MPs such as Kimani Ichung’wah, who appear to have helped push for Worldcoin’s suspension, are demanding answers.

Speaking to the Kenyan parliament, Ichung’wah sought clarification over conflicting statements, saying,

“[The suspension is] a little too late. This concerns many people. It was being done in government premises. Worldcoin must have paid somebody to use the facilities.”

The question is “Who let them do it?”

“In the age of artificial intelligence, it’s possible that Kenyans will be banned from walking through some places,” Ichung’wah warned.

“Let’s say you’re going to walk into a bank, and your iris has been used for committing crimes, without you knowing. Then you’re denied access.”

Or, “The next time you want to travel, you may find your passport, even image, and identity has been used wrongly?”

Slamming Worldcoin’s offer of FREE – “premined” – crypto “coins” in exchange for Kenyan’s giving over their biometric data, Ichung’wah said,

“In this day and age of terrorism, Kenyans need to be cautious. Not everything that glitters is gold!”

Easy money “may be very enticing, but may be very dangerous for you.”

He then asked, why, “Sam Altman, who is banned from collecting this data in his home country, the U.S., was he allowed to do so in Kenya?”

“What does the United States know about him that we don’t?”

Ichung’wah then expressed concerns that Worldcoin might be exploiting poor Kenyans, who may not know any better.

“Government has a responsibility to protect its people, and its people includes their personal data.”

Kenya’s Foreign Affairs secretary was just as direct.

CS Alfred Mutua, stated on X, “Being paid is important but you have to ask yourself why your eyes are being scanned and information gathered. What does it mean and what will it mean to you and your children?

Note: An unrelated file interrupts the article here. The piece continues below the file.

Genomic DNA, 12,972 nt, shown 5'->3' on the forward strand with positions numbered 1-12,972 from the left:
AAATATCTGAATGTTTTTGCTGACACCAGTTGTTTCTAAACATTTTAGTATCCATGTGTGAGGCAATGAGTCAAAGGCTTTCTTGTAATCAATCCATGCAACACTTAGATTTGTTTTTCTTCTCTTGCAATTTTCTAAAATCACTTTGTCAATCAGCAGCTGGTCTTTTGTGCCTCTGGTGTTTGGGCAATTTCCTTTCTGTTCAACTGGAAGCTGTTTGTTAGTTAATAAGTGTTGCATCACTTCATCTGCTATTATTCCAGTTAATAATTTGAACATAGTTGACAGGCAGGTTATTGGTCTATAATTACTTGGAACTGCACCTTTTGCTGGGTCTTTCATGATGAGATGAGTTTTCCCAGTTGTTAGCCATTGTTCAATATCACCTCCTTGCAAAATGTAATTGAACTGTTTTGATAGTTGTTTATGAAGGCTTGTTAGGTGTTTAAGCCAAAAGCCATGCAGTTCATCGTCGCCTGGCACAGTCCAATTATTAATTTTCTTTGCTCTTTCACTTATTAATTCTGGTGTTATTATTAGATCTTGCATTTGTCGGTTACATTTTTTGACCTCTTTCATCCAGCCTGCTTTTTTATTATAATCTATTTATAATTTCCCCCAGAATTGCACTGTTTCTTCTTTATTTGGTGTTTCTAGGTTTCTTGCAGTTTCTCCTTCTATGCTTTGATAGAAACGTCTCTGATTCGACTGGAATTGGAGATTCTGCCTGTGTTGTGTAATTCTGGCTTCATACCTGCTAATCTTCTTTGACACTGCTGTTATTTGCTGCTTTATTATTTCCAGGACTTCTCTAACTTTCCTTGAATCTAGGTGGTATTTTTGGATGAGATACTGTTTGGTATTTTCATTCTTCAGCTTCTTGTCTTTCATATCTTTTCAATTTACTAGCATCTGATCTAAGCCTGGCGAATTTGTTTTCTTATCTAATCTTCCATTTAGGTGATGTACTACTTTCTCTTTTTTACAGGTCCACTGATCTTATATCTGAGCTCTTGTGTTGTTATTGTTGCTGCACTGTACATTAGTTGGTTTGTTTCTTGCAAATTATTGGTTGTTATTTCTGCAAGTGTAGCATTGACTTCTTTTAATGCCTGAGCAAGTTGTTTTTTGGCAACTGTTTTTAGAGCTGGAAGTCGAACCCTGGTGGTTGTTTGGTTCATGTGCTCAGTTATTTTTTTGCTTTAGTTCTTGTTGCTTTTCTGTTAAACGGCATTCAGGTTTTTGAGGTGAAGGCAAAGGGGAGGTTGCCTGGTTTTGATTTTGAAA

“Let us all support the stoppage of Kenyans being used as Guinea Pigs and their data being harvested.”

Oddly, Altman has said he’s perplexed by the opposition, saying he “underestimated the visceral reaction to using biometrics for identity verification.”

This is somewhat understandable.

I can see the benefit of unique identifiers being a way to counter “deep fake fraud.

However, as Coindesk quipped, where’s Altman been for the past 3-years?

New authoritarians have awakened a free citizenary to the dangers of being made subjects of the mass surveillance state.

Fauci’s pentathlon jabbers, and lockdown lovers may endorse the tech, for the rest of us, Worldcoin’s data collection, and retention devices are as sketchy as heck.

Magnifying those concerns, Altman’s offer to allow governments to get in bed with “getting orbed” presents a clear and present danger to what’s left of Western Civ.

Especially if the West’s bloated anti-Christian bureaucracies decide to weaponize biometric data.

In this context, Worldcoin would be empowering deep fake fraud, not preventing it.